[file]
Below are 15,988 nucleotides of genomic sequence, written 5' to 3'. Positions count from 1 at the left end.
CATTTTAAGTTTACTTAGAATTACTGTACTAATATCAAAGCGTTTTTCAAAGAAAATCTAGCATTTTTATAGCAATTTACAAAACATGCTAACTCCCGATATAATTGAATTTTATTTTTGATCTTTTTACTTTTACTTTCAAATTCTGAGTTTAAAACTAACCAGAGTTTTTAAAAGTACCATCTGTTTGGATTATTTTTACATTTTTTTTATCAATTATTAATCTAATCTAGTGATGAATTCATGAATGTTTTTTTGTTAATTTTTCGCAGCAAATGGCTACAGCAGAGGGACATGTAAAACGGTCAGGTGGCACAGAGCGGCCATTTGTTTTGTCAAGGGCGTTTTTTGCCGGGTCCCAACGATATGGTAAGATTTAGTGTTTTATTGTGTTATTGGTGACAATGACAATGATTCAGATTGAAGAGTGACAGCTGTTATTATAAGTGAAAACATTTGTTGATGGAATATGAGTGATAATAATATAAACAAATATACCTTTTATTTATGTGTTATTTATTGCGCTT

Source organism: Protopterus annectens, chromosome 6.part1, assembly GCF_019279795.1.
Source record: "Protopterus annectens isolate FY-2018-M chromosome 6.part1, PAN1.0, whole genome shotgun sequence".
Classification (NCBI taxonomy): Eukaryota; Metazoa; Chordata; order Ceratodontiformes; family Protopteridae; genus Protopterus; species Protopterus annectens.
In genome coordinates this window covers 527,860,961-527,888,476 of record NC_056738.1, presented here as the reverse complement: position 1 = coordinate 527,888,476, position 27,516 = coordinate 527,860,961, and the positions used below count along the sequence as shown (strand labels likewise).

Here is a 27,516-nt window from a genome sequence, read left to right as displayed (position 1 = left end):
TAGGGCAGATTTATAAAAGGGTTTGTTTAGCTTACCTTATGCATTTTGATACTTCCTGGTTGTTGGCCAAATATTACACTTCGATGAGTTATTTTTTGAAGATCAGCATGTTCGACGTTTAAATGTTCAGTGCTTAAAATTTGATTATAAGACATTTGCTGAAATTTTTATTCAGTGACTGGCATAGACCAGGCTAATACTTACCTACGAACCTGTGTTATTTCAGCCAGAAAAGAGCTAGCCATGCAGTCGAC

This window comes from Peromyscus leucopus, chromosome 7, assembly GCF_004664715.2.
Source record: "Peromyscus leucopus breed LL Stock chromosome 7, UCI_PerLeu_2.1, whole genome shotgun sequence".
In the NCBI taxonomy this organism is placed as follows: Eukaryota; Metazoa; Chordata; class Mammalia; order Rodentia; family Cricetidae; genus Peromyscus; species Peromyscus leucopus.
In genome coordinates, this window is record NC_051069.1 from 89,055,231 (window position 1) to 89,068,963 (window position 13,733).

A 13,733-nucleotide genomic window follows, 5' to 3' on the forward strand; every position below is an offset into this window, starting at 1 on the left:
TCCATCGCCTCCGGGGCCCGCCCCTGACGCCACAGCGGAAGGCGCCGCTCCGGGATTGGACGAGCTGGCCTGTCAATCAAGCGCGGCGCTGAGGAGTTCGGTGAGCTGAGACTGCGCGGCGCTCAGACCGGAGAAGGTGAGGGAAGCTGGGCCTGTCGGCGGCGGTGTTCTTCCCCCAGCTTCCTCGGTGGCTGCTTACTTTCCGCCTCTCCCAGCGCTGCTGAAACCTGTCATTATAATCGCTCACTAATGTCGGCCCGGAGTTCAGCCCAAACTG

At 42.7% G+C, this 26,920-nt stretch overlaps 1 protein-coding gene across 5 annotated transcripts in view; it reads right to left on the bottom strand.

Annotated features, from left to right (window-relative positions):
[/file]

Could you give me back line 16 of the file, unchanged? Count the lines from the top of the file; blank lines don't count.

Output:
Annotated features, from left to right (window-relative positions):